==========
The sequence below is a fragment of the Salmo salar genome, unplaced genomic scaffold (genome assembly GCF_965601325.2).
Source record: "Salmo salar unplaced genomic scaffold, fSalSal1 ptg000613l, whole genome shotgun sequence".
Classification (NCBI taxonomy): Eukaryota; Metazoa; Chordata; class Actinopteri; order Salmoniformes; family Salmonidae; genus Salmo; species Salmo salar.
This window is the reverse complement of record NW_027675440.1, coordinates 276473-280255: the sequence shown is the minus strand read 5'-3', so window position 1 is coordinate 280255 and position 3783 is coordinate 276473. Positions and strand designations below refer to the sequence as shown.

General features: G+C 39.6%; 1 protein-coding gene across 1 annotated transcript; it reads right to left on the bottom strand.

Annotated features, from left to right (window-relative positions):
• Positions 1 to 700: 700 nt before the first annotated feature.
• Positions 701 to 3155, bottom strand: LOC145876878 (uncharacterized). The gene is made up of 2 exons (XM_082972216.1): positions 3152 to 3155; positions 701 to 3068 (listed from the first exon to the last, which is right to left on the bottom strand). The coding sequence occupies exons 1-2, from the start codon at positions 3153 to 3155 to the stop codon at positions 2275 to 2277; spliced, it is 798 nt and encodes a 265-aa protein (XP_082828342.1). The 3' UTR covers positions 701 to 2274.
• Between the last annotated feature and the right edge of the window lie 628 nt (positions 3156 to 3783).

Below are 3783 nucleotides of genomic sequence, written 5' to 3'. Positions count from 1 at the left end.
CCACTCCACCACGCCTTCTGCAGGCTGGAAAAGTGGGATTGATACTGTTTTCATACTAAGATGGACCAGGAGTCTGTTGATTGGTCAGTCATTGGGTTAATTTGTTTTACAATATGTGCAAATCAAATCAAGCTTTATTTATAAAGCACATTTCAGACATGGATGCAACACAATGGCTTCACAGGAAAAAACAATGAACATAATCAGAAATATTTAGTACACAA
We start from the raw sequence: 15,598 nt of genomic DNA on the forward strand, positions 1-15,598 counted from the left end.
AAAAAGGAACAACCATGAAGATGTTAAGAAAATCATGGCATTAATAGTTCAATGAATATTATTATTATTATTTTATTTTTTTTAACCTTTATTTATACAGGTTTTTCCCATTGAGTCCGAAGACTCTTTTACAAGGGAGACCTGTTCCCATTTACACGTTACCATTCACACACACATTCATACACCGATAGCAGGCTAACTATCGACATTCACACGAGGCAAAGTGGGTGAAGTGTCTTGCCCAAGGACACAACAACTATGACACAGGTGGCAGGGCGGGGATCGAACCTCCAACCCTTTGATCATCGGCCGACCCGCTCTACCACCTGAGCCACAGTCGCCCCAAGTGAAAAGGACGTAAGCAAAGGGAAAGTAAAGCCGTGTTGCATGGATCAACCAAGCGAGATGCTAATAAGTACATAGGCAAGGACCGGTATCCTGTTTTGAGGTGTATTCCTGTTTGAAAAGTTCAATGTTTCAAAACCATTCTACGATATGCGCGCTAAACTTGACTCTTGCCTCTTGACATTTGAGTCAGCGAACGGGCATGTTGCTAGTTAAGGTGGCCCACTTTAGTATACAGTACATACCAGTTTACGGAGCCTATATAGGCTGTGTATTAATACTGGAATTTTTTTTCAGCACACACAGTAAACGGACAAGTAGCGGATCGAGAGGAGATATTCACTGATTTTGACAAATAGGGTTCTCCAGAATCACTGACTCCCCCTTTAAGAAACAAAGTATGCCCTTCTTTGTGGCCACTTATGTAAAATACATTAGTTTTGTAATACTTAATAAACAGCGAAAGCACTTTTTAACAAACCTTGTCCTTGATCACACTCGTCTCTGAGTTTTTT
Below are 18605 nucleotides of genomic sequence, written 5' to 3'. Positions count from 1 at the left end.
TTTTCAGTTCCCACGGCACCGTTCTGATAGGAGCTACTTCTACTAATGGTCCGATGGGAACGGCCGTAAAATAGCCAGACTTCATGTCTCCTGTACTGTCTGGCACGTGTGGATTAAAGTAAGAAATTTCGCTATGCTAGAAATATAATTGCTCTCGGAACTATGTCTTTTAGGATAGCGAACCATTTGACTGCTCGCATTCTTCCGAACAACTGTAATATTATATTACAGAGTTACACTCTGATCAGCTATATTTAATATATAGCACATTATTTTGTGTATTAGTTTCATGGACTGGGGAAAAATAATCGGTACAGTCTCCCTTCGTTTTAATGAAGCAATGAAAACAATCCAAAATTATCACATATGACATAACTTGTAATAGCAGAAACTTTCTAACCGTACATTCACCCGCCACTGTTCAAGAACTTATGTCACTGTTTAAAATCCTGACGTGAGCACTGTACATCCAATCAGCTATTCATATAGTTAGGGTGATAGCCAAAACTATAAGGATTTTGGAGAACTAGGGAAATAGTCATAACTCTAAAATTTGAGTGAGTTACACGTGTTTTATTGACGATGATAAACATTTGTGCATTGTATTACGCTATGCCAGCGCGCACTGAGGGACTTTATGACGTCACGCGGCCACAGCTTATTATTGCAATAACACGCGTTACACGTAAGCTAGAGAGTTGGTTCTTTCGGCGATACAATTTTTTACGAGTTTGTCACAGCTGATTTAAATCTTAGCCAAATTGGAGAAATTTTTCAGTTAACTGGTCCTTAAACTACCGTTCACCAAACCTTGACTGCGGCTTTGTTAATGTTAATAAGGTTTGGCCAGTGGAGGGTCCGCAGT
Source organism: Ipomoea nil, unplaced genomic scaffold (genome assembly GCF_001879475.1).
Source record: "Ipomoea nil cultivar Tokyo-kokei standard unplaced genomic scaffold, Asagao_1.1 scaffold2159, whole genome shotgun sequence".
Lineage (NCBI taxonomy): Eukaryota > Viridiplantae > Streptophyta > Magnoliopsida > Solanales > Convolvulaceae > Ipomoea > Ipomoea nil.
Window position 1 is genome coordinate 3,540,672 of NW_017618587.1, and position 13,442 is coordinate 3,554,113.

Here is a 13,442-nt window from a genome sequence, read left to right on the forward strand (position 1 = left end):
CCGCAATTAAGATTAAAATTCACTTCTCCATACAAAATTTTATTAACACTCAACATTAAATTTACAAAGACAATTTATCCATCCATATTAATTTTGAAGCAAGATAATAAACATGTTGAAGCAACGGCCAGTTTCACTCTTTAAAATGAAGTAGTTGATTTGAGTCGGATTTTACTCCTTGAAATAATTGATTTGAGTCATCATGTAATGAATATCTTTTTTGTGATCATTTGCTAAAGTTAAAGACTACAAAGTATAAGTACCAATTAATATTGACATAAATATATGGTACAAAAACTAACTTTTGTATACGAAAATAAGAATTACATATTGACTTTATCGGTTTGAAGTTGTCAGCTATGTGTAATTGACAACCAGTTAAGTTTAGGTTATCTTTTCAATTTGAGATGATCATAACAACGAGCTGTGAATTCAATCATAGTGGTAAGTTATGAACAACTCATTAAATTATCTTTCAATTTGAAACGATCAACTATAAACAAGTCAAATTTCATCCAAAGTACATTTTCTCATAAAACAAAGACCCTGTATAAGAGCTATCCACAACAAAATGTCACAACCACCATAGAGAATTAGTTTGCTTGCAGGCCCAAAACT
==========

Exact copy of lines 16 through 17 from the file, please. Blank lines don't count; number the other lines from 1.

Source organism: Ipomoea nil, unplaced genomic scaffold (genome assembly GCF_001879475.1).
Source record: "Ipomoea nil cultivar Tokyo-kokei standard unplaced genomic scaffold, Asagao_1.1 scaffold2159, whole genome shotgun sequence".